In 1987 Cisneros published five articles which added considerably to the discussion of the ideological context of a Chicana feminist poet and novelist. An interview given to Beatriz Badikian added some insight into Cisneros's attention to the development of her craft as a writer, her concern with the rhythms of speech transferred to the written text. This year the dean of Chicano critics, Luis Leal, wrote a review article which underscored the text's portrayal of Chicano life. Julián Olivares's interpretive essay of 1987 was published in the book Chicano Creativity and Criticism. This commentary draws extensively on Gaston Bachelard's Poetics of Space in examining Cisneros's text. Fundamentally, he sees the house as a metaphor for the house of fiction. This careful and insightful study, however, overlooks the essential factor that this is a woman's point of view written by a woman and dedicated to other women. This oversight is partially overcome by Yvonne Yarbro-Bejarano's powerful if all too short study in what is a review of current trends in Chicana literature. The co-editor of the volume, María Herrera-Sobek adds a brief but deeply perceptive commentary on Esperanza's loss of innocence in "The Red Clowns." Esperanza's pained and disillusioned protest is aimed "not only at Sally the silent interlocutor but at the community of women" (178); this is the narrative addressee or symbolic reader that hovers over the entire text.
Heiner Bus's essay of 1988 on Chicano literature of memory marks a turning point in Cisneros's criticism, moving as it does into the richer context of North American literature and out of the limited area of ethnic writing.
1989 and 1990 criticism on The House on Mango Street no longer has to explain the barrio or the author's relation to it or what it means to be a Chicana writer. The time of these preliminary concerns has passed and critics have now come to terms with the creative power of the text. Ellen McCracken's study, "The House on Mango Street: Community-Oriented Introspection and the Demystification of Patriarchal Violence," forcefully engages the ideological domination over the literary canon, gives a fine reading of the text and concludes with a careful point by point rebuttal of the macho-Chicano attitude of Gutiérrez-Revuelta (1986). Her feminist critical analysis of the scenes of sexual reification that Esperanza rejects, bring out the strength and power of Cisneros's Esperanza as a person who attains her identity and individuality because of and through her community. Also from 1989 is Renato Rosaldo's book, Culture and Truth. Chapter seven, "Changing Chicano Narratives," dedicates five pages to The House. Here there is a clear recognition of the changes in Chicano narratives that novels like this one have produced: "In trying new narrative forms, Cisneros has developed a fresh vision of self and society; she has opened an alternative cultural space, a heterogeneous world, within which her protagonists no longer act as 'unified subjects,' yet remain confident of their identities" (165-66).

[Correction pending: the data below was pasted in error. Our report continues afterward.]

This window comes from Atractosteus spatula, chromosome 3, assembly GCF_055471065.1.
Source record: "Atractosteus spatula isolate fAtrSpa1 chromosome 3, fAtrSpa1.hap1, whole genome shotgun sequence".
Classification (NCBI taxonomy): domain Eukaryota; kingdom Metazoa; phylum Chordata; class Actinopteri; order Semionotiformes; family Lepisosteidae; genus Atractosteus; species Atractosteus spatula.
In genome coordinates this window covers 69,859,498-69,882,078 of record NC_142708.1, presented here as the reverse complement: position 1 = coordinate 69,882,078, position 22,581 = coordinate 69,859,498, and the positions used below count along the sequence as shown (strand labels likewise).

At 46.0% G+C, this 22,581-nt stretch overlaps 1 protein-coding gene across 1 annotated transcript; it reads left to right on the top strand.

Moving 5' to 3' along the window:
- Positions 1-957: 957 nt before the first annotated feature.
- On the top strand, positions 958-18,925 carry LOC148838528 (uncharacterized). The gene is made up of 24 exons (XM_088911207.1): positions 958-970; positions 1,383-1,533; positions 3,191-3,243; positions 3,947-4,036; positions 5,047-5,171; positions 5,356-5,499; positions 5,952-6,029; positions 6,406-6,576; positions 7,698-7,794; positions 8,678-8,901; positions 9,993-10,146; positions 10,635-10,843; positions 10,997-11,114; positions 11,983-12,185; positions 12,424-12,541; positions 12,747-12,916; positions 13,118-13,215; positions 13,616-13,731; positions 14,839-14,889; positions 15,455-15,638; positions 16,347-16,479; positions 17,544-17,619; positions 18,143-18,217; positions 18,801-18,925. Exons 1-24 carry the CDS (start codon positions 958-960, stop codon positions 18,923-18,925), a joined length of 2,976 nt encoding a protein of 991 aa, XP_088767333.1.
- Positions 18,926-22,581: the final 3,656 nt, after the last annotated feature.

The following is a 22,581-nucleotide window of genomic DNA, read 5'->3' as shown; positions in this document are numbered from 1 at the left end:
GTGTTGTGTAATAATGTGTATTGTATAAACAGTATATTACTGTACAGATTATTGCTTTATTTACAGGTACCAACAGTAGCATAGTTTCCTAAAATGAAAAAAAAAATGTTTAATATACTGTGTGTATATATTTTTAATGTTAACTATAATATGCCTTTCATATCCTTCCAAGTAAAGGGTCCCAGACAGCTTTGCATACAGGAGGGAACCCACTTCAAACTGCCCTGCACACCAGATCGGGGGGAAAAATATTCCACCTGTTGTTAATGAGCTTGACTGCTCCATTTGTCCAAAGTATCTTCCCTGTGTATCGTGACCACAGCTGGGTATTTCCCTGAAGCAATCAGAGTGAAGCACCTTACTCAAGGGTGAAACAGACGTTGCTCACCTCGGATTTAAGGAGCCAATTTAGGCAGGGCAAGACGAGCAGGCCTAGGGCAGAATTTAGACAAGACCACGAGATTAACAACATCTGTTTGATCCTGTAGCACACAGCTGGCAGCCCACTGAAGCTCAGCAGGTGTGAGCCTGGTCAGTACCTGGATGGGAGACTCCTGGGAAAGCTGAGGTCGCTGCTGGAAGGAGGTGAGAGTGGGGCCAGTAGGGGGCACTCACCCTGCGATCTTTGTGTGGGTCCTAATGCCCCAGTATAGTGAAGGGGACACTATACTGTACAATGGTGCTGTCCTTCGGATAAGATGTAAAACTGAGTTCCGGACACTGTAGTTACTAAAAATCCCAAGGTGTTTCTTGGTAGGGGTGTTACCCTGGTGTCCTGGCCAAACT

In 1990 Marcienne Rocard's "The House Theme in Chicana Literature: A New Sense of Place" includes Cisneros's novel in what this critic sees as the Chicana movement of liberation through self expression. Finally, the last critical work on The House that I have received is Ramón Saldívar's six-page commentary in his book Chicano Narrative. In this perceptive commentary Saldívar recognizes Esperanza's "A House of My Own" as a feminist plea for a site of poetic self-creation. He concludes: "Cisneros helps create an alternate space for the Chicana subject, one that is not subjected by the geometrical homogeneity of contemporary patriarchal culture" (186).
In all of this commentary some academic critics have begun to examine the discursive textual relation between symbolic reader and the implied reading. The articles by McCracken and Yarbro-Bejarano are notable in that they recognize the powerful use of social paradigm and symbolism.
Cisneros's novel is dedicated to las mujeres, its focalizer is a preadolescent girl who is intrigued by the life that awaits her as a Mexican-American woman in Chicago, a situation not unlike that of the author herself a short fifteen years before. The symbolic reader we shall construct is based on sociocultural factors which reflect the position of a reader who is outside the text, but is addressed by the text. Let us call this symbolic reader a vertical axis for the making of the text. This social entity brings together both the social structures and dialogical constructs of everyday life which come into the text as the sociohistorical conditions for the writing itself.